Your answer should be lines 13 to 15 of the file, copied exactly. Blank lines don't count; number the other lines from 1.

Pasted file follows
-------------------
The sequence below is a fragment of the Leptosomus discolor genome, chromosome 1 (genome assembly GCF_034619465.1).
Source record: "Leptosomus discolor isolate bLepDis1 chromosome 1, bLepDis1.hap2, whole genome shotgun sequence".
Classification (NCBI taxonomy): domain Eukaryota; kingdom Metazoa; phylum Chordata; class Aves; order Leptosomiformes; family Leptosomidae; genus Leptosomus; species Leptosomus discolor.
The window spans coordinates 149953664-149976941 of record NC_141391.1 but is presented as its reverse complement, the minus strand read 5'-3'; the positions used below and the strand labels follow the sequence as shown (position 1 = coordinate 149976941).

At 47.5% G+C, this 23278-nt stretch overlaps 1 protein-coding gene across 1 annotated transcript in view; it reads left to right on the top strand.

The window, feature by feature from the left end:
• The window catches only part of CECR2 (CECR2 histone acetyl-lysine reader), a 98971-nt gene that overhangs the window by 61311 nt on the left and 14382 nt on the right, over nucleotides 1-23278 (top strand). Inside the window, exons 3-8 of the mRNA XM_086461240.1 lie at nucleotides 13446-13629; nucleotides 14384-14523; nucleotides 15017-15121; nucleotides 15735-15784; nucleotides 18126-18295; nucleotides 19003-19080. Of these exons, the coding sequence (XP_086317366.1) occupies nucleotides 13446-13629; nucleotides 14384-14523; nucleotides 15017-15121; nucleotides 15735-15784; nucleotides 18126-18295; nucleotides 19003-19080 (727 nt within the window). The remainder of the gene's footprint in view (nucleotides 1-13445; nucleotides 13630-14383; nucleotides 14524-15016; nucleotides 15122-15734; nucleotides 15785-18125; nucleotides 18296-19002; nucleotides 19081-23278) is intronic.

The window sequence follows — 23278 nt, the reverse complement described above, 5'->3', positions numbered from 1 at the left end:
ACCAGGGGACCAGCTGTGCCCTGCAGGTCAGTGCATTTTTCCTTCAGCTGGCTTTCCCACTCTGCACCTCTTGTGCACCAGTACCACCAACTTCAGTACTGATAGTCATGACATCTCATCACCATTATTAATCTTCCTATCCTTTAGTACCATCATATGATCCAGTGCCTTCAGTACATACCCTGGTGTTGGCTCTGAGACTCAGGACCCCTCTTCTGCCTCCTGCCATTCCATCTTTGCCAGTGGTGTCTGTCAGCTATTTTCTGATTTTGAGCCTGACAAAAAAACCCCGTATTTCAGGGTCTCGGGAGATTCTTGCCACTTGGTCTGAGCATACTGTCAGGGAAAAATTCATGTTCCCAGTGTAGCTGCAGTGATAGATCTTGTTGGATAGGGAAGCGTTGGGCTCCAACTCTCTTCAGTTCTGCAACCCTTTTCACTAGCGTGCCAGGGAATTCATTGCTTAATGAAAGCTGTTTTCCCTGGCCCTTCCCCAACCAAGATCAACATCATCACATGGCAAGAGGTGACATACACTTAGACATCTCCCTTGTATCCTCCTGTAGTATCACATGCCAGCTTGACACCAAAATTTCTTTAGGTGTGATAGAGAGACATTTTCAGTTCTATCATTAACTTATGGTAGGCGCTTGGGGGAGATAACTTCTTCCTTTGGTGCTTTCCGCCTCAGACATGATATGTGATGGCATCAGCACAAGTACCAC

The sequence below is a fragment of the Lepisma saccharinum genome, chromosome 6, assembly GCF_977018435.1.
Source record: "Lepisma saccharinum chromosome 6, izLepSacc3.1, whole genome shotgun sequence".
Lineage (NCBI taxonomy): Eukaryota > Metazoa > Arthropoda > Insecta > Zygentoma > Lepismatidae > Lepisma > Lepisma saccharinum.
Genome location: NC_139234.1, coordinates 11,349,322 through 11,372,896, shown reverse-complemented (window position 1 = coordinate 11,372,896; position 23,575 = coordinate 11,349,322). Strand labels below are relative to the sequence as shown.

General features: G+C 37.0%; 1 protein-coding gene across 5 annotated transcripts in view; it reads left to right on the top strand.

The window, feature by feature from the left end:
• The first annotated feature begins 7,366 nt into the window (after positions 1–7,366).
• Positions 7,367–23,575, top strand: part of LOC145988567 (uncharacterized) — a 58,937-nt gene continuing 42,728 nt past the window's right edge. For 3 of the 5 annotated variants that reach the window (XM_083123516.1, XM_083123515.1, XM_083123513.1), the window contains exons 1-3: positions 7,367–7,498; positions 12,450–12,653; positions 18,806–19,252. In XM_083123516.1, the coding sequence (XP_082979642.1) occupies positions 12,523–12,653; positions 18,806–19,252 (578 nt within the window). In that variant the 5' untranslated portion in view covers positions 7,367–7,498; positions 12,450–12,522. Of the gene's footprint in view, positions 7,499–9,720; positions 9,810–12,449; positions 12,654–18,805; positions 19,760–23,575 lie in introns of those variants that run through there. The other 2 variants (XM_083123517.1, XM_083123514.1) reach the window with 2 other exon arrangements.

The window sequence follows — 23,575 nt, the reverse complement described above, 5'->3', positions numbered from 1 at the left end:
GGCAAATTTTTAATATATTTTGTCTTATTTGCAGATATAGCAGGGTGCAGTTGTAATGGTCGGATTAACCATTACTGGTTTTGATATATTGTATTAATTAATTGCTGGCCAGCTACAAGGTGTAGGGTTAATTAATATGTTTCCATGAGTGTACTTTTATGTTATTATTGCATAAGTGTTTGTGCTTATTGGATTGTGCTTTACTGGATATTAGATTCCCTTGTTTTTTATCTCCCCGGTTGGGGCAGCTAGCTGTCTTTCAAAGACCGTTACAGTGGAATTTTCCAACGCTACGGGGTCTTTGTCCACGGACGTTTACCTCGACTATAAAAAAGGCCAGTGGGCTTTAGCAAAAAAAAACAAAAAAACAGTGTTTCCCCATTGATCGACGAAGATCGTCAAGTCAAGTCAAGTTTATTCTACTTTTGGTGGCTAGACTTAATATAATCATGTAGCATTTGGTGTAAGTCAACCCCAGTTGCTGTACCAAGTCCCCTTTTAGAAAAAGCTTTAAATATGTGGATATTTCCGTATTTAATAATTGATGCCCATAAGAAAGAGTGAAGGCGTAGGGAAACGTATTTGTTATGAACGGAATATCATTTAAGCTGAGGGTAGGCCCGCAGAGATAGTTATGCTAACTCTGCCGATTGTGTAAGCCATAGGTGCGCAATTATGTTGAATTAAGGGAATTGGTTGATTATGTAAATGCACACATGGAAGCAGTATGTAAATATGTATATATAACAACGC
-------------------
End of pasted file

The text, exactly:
Genome location: NC_139234.1, coordinates 11,349,322 through 11,372,896, shown reverse-complemented (window position 1 = coordinate 11,372,896; position 23,575 = coordinate 11,349,322). Strand labels below are relative to the sequence as shown.

General features: G+C 37.0%; 1 protein-coding gene across 5 annotated transcripts in view; it reads left to right on the top strand.

The window, feature by feature from the left end: